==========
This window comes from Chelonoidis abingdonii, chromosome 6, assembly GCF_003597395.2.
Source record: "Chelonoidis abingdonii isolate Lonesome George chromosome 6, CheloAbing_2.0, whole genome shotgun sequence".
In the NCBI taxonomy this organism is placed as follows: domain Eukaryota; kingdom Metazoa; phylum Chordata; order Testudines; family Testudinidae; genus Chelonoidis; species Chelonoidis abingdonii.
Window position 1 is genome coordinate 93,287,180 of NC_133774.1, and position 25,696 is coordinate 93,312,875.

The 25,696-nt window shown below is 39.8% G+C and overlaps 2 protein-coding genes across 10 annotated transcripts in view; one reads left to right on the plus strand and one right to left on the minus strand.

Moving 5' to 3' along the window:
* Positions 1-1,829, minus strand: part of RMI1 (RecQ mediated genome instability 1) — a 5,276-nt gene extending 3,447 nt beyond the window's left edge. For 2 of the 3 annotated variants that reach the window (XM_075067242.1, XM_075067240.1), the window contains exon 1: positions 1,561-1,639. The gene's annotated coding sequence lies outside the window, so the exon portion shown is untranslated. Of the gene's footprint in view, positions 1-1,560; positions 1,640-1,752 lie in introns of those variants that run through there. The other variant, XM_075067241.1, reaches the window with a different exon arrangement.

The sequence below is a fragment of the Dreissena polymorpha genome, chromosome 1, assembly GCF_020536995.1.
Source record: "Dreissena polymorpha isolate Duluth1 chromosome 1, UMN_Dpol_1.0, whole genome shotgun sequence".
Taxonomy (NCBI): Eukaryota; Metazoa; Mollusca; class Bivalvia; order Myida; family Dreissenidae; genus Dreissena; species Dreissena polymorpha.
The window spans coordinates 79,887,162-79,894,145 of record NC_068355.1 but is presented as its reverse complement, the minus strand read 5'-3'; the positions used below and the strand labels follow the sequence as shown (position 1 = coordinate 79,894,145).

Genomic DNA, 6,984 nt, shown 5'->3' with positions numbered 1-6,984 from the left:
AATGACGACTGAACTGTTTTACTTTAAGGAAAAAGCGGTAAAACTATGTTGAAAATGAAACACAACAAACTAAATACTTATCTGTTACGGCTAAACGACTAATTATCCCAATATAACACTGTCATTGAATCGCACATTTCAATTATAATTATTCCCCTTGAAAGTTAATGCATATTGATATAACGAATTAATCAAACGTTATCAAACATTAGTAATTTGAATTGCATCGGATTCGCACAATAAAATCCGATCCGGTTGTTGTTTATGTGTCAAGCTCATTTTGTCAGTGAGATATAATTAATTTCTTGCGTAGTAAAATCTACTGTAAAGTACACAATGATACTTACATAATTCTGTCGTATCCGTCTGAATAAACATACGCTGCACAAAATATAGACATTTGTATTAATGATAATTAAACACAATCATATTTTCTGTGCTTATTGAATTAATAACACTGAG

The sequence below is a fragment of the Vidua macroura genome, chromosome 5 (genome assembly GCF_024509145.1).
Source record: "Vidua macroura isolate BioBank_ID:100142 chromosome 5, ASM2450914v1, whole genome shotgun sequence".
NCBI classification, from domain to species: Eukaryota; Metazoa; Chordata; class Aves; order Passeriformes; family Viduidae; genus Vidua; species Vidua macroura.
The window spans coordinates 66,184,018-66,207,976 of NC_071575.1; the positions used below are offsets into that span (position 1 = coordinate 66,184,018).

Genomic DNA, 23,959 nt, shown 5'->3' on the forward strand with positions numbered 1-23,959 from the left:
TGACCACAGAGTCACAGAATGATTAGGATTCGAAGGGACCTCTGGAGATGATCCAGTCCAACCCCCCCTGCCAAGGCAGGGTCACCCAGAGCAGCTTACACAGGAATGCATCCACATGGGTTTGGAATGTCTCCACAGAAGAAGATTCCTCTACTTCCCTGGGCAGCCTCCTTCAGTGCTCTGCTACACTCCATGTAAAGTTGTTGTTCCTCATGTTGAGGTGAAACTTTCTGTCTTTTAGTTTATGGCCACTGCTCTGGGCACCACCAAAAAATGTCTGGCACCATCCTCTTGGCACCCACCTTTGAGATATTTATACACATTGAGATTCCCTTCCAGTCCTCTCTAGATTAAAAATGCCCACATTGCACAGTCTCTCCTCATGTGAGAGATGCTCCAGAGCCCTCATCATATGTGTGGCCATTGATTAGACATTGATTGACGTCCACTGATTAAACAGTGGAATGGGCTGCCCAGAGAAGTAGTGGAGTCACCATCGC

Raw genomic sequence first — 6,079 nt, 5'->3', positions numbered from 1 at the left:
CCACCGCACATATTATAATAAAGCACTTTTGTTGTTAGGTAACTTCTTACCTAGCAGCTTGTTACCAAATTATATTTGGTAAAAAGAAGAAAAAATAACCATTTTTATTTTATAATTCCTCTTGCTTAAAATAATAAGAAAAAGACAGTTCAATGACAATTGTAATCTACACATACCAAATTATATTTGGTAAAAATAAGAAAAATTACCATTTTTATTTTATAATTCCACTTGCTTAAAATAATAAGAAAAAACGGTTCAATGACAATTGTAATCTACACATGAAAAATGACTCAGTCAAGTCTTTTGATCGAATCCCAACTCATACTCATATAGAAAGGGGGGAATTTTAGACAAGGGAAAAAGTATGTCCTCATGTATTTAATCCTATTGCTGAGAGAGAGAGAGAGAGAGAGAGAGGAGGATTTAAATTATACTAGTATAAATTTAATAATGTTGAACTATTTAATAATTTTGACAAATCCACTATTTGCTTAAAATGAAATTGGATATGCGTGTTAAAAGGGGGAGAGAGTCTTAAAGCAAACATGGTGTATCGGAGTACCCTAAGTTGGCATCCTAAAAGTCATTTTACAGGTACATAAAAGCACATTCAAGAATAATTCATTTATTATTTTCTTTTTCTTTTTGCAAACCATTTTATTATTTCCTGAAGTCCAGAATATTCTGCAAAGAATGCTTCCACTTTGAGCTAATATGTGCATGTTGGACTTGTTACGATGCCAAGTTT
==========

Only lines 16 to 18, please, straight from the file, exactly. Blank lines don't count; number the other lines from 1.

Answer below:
NCBI classification, from domain to species: Eukaryota; Metazoa; Chordata; class Aves; order Passeriformes; family Viduidae; genus Vidua; species Vidua macroura.
The window spans coordinates 66,184,018-66,207,976 of NC_071575.1; the positions used below are offsets into that span (position 1 = coordinate 66,184,018).

Genomic DNA, 23,959 nt, shown 5'->3' on the forward strand with positions numbered 1-23,959 from the left: